Hundreds Protest Four-Year Wage Freeze, Health Insurance Loss at Bronx Co-op

Hundreds Protest Four-Year Wage Freeze, Health Insurance Loss at Bronx Co-op

New York City – Concourse Village workers, tenants and hundreds of their supporters rallied outside the apartment complex this afternoon to protest the co-op board’s proposed four-year wage freeze for their maintenance staff. Though the contract expired in 2011, workers and their union, 32BJ SEIU, have bargained in good faith with the co-op board for the past two years to no avail. Now, sixty-seven porters and handypersons are about to lose their health insurance and pension if an agreement with the board is not reached soon.

“The workers and 32BJ have offered the board economic concessions that will cover much of the increased costs for a new contract,” said Héctor Figueroa, 32BJ SEIU President. “We want the new contract to be fair for everyone. Residents deserve to live in clean and healthy buildings, and workers deserve to be compensated with wages and benefits that will keep their families in the middle class.”

32BJ SEIU Secretary-Treasurer Kyle Bragg added, “Concourse Village residents will likely have to pay $1.3 million in withdrawal liability because the workers’ pension plan will not allow Concourse Village to remain in the plan without a current labor contract. The board claims the four-year wage freeze will save the residents money, but two long years of negotiations may end up costing them a lot more than giving the workers a new contract.”

Hector Ramos, the workers’ union shop steward, expressed his concern for the future of his coworkers’ families, “Many of the men and women that work with me here depend on our health insurance to cover medical bills and medication that we could not otherwise afford. Others are gearing up for retirement after serving the residents of Concourse Village for over forty years!”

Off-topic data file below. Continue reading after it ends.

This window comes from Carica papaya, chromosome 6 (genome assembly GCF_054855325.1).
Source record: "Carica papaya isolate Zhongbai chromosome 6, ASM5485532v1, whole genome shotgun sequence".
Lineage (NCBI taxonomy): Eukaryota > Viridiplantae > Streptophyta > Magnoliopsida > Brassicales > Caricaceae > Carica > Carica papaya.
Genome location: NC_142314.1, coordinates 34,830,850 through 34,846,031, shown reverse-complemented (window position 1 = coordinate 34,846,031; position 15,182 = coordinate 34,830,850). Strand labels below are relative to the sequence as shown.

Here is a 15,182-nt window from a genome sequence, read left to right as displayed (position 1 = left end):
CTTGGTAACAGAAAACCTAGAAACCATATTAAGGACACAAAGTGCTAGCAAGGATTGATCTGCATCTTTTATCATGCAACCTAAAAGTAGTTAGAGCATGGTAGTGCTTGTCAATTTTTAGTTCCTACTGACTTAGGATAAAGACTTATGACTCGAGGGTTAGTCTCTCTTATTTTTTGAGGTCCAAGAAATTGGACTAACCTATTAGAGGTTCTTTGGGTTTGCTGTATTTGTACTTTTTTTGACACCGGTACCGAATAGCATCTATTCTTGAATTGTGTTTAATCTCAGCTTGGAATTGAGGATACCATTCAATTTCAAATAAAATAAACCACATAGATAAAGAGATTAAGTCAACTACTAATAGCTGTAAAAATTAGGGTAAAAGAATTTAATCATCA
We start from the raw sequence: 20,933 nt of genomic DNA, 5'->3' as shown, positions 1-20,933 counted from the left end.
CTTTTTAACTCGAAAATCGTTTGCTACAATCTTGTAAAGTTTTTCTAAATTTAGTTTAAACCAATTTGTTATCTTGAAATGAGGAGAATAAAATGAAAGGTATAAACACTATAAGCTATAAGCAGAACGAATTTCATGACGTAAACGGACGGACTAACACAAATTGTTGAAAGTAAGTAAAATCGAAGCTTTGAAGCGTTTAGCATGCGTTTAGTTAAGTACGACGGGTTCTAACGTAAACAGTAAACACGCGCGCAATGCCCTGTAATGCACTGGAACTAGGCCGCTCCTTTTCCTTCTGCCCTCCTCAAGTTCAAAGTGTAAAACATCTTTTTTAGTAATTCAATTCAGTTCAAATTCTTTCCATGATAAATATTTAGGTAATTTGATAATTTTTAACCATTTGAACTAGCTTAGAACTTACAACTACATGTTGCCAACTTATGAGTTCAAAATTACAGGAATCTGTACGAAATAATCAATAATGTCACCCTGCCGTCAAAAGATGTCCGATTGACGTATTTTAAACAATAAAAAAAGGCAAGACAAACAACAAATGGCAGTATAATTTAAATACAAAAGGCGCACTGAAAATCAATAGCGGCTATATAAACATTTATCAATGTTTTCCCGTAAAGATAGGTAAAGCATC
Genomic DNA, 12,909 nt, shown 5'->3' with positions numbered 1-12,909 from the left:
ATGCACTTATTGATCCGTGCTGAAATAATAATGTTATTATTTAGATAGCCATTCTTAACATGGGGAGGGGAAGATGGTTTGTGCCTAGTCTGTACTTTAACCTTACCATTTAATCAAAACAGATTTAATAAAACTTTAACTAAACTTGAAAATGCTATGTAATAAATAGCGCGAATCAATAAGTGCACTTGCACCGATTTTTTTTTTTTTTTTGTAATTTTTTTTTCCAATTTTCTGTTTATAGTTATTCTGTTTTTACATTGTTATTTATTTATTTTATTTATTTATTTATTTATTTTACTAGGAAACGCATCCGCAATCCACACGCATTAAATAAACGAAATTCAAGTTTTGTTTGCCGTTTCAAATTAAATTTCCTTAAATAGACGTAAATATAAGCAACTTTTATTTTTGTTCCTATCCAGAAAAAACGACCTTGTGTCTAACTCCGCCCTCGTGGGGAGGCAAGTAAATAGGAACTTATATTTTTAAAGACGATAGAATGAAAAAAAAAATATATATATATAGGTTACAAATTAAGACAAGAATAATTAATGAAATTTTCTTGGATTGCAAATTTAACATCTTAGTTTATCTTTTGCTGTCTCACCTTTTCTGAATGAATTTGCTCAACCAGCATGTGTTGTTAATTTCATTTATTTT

Many Concourse Village workers depend on their health insurance to offset hundreds of dollars in medication for high blood pressure, dialysis and even diabetes, as is the case for Jose Repollet, a maintenance worker at Concourse Village since 1967 looking forward to retirement.

“We cannot accept a four-year wage freeze because it would leave us struggling to make ends meet. The cost of living won’t stop rising just because our wages freeze. What I don’t understand is if many of the members of the co-op board are working people just like us, why do they insist on leaving us and our families out to dry?,” added Lawrence Canty, a Concourse Village porter.

“Concourse Village maintenance workers deserve to be paid the same as all other 32BJ property service workers in the Bronx, nothing less,” said Assemblywoman Vanessa Gibson. “I urge the co-op board to come back to the table with realistic proposals that keep good jobs in our communities.”

32BJ SEIU is the largest property service workers union in the country, with more than 125,000 members in eight states and Washington, D.C., including 67 porters and handypersons in Concourse Village.


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